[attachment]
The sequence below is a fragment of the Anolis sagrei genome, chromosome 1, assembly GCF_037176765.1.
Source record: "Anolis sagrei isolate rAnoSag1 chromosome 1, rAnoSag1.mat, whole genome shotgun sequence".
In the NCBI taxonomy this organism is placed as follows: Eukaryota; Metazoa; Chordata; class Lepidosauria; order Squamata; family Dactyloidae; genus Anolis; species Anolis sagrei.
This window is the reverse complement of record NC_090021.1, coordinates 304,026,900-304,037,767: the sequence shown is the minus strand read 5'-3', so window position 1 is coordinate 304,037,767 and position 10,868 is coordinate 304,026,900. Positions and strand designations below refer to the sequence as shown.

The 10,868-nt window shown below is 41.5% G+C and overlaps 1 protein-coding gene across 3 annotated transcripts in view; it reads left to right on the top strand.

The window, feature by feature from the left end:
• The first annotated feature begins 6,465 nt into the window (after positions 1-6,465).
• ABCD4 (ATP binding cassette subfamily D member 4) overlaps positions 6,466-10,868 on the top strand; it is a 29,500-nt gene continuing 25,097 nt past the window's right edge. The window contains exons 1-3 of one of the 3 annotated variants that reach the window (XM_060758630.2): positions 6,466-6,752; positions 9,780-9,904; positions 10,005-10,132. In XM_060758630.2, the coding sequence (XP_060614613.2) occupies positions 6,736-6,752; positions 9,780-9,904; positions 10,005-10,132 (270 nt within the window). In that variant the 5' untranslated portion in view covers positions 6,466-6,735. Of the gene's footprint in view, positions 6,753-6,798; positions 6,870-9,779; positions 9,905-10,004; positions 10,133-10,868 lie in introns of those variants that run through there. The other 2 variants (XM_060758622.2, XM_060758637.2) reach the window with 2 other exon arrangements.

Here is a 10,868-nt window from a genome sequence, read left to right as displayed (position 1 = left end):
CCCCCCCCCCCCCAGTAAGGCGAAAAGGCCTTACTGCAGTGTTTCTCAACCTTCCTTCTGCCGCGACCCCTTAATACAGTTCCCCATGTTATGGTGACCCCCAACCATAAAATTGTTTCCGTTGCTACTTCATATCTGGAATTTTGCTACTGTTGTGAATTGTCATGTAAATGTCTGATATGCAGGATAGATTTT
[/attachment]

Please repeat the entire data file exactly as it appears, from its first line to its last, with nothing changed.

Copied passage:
The sequence below is a fragment of the Anolis sagrei genome, chromosome 1, assembly GCF_037176765.1.
Source record: "Anolis sagrei isolate rAnoSag1 chromosome 1, rAnoSag1.mat, whole genome shotgun sequence".
In the NCBI taxonomy this organism is placed as follows: Eukaryota; Metazoa; Chordata; class Lepidosauria; order Squamata; family Dactyloidae; genus Anolis; species Anolis sagrei.
This window is the reverse complement of record NC_090021.1, coordinates 304,026,900-304,037,767: the sequence shown is the minus strand read 5'-3', so window position 1 is coordinate 304,037,767 and position 10,868 is coordinate 304,026,900. Positions and strand designations below refer to the sequence as shown.

The 10,868-nt window shown below is 41.5% G+C and overlaps 1 protein-coding gene across 3 annotated transcripts in view; it reads left to right on the top strand.

The window, feature by feature from the left end:
• The first annotated feature begins 6,465 nt into the window (after positions 1-6,465).
• ABCD4 (ATP binding cassette subfamily D member 4) overlaps positions 6,466-10,868 on the top strand; it is a 29,500-nt gene continuing 25,097 nt past the window's right edge. The window contains exons 1-3 of one of the 3 annotated variants that reach the window (XM_060758630.2): positions 6,466-6,752; positions 9,780-9,904; positions 10,005-10,132. In XM_060758630.2, the coding sequence (XP_060614613.2) occupies positions 6,736-6,752; positions 9,780-9,904; positions 10,005-10,132 (270 nt within the window). In that variant the 5' untranslated portion in view covers positions 6,466-6,735. Of the gene's footprint in view, positions 6,753-6,798; positions 6,870-9,779; positions 9,905-10,004; positions 10,133-10,868 lie in introns of those variants that run through there. The other 2 variants (XM_060758622.2, XM_060758637.2) reach the window with 2 other exon arrangements.

Here is a 10,868-nt window from a genome sequence, read left to right as displayed (position 1 = left end):
CCCCCCCCCCCCCAGTAAGGCGAAAAGGCCTTACTGCAGTGTTTCTCAACCTTCCTTCTGCCGCGACCCCTTAATACAGTTCCCCATGTTATGGTGACCCCCAACCATAAAATTGTTTCCGTTGCTACTTCATATCTGGAATTTTGCTACTGTTGTGAATTGTCATGTAAATGTCTGATATGCAGGATAGATTTT